King Charles, William and Harry to walk behind Queen’s coffin


The King will be joined by his sons the Prince of Wales and Duke of Sussex as they walk behind the Queen’s coffin from Buckingham Palace to where she will lie in state.

Charles, William and Harry – along with the Queen’s other children, Duke of York, the Princess Royal and the Earl of Wessex – will follow the coffin on foot as it makes its journey to Westminster Hall on Wednesday afternoon.

Anne’s son, Peter Phillips, and her husband, Vice Admiral Sir Tim Laurence, will also walk in the procession, as well as the Duke of Gloucester and the Earl of Snowdon. The Queen Consort, the Princess of Wales, the Countess of Wessex and the Duchess of Sussex will travel by car.

William and Harry put on a united front with their wives during a mammoth walkabout on Saturday. The brothers have a well-documented troubled relationship but the death of their grandmother saw them reunite when they viewed floral tributes left for the late Queen at Windsor Castle.

William, Kate, Harry and Meghan arrived in the same vehicle and greeted well-wishers for about 40 minutes before the Duke of Cambridge and Cornwall hopped into the driver’s seat of the Audi with his wife in the passenger seat, and his brother and sister-in-law in the back.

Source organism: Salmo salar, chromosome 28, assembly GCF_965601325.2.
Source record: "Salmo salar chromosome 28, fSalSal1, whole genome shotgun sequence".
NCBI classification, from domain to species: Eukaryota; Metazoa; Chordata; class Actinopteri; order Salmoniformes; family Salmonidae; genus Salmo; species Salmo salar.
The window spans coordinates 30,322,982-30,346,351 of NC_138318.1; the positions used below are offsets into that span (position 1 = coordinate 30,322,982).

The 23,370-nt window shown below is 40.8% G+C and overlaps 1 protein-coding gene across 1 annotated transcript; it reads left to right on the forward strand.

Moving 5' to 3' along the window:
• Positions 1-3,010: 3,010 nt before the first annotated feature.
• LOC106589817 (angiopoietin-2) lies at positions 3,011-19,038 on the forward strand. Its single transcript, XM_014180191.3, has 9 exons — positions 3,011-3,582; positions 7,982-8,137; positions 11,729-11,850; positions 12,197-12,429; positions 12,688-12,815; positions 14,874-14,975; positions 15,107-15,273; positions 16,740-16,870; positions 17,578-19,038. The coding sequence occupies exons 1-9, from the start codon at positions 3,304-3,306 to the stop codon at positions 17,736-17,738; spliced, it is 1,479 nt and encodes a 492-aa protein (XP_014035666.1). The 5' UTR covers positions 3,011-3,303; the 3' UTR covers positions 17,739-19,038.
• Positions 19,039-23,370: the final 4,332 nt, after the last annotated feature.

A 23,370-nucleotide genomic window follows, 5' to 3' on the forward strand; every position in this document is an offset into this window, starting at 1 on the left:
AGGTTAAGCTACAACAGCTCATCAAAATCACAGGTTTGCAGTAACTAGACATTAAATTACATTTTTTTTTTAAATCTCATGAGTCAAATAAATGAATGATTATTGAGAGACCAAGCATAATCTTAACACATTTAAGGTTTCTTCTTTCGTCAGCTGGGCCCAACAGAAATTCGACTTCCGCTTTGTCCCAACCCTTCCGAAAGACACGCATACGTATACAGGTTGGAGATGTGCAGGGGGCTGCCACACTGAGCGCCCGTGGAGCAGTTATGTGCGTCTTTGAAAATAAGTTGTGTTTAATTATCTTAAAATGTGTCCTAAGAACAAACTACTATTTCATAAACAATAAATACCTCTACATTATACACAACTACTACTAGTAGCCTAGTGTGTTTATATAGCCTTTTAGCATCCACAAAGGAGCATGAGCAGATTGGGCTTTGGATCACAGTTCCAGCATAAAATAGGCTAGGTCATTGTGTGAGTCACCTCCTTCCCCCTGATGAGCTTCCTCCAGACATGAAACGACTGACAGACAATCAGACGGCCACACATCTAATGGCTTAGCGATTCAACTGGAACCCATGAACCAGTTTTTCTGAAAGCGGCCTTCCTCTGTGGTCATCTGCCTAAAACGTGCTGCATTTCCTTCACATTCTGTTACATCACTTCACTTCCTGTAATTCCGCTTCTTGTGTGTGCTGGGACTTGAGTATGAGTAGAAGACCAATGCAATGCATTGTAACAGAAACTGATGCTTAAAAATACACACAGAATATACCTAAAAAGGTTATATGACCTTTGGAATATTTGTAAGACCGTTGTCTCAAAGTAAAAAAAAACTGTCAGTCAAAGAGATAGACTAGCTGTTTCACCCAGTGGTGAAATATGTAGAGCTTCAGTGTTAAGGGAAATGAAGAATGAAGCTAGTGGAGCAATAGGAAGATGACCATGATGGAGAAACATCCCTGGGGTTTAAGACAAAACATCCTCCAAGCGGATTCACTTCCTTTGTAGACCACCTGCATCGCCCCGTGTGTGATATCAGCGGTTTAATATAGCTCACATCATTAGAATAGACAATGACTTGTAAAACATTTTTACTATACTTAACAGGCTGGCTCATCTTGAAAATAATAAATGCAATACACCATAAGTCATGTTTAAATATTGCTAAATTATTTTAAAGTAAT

In his televised address to the country on Friday evening, the King talked of his fondness for Harry and Meghan, saying: “I want also to express my love for Harry and Meghan as they continue to build their lives overseas.”

Then in Harry’s tribute to his grandmother, released on Monday, the duke said he wanted to honour his father at the start of his reign as king. The last time Charles and his two sons were all seen together in public was at the service of thanksgiving for the Queen in St Paul’s Cathedral during the platinum jubilee celebrations in June.

But on that occasion, Harry and Meghan were seated some distance from Charles and William on the other side of the aisle in the second row, behind the Wessex family and the Duke and Duchess of Gloucester.

Source: The Guardian